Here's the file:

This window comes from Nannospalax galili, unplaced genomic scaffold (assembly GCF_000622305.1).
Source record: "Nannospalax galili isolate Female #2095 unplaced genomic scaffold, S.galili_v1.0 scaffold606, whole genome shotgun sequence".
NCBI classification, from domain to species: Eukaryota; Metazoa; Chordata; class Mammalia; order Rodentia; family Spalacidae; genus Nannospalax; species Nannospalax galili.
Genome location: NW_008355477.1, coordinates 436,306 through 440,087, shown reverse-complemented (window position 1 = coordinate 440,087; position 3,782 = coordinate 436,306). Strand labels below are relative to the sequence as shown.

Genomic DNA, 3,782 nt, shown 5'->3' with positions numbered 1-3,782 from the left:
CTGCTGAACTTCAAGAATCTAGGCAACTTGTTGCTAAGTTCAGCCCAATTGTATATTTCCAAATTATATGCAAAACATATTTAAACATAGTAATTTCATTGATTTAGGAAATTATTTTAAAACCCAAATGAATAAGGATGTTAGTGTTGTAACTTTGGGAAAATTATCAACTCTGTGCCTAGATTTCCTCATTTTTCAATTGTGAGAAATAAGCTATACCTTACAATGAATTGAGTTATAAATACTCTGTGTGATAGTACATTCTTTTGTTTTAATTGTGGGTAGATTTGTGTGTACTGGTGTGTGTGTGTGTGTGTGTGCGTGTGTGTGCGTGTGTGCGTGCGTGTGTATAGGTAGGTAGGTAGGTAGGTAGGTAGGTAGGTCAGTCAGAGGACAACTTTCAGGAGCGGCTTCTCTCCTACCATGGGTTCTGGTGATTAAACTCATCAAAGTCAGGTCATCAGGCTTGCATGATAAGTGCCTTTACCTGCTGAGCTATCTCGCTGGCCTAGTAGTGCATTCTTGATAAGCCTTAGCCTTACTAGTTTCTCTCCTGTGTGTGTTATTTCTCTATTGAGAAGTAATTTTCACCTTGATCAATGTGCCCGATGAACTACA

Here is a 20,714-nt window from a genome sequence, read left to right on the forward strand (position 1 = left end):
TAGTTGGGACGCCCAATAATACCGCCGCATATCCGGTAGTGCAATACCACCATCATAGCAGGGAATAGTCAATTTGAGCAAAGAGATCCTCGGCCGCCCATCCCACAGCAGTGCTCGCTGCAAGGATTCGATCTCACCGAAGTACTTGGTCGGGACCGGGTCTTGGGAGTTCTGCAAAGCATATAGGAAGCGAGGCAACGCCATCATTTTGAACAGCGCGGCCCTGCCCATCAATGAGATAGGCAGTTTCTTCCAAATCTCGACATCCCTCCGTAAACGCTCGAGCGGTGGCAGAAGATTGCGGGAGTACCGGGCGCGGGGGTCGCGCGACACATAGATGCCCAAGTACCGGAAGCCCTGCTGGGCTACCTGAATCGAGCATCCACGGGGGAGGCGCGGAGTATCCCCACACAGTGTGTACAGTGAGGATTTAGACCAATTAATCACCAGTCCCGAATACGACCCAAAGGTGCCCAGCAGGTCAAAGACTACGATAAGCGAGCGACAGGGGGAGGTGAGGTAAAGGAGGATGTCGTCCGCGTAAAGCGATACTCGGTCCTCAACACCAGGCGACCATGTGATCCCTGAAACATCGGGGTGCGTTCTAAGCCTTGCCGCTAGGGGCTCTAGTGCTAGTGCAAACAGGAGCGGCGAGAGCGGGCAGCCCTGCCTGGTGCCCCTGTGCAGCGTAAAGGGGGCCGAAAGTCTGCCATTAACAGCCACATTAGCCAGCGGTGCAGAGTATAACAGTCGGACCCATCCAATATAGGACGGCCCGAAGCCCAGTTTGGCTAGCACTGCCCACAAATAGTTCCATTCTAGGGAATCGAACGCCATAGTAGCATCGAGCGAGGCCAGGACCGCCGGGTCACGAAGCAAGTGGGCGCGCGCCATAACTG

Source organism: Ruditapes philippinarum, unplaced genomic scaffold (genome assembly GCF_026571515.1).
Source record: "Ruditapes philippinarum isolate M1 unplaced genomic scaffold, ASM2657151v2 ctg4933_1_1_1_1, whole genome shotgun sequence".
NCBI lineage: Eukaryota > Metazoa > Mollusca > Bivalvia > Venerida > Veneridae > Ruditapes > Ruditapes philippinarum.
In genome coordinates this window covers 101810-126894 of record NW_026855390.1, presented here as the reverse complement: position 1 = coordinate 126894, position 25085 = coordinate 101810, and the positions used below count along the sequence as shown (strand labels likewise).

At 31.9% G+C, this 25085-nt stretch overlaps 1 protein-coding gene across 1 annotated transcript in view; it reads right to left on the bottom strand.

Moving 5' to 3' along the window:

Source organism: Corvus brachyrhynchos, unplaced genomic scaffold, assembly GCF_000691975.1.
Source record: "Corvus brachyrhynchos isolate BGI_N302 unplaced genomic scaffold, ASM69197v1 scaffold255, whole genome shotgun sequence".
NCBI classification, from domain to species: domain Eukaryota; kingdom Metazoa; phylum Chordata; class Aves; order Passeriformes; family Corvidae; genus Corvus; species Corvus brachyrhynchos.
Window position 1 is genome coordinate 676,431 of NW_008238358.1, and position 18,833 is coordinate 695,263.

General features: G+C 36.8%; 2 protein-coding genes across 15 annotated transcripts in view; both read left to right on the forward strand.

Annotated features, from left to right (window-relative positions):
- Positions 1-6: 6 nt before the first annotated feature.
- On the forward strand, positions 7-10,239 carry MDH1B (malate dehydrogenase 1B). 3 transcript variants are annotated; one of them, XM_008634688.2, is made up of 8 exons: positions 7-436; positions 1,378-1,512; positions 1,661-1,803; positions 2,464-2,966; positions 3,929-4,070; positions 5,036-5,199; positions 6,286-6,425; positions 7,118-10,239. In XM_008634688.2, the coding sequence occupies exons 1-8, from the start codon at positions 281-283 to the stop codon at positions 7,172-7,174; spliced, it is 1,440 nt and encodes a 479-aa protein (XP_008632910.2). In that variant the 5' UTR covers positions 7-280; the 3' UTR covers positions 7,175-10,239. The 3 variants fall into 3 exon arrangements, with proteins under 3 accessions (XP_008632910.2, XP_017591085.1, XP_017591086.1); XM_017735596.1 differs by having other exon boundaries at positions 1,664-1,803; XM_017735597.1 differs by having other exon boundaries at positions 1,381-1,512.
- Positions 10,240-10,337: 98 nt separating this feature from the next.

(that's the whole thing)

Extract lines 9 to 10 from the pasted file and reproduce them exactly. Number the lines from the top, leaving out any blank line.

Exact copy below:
Source organism: Ruditapes philippinarum, unplaced genomic scaffold (genome assembly GCF_026571515.1).
Source record: "Ruditapes philippinarum isolate M1 unplaced genomic scaffold, ASM2657151v2 ctg4933_1_1_1_1, whole genome shotgun sequence".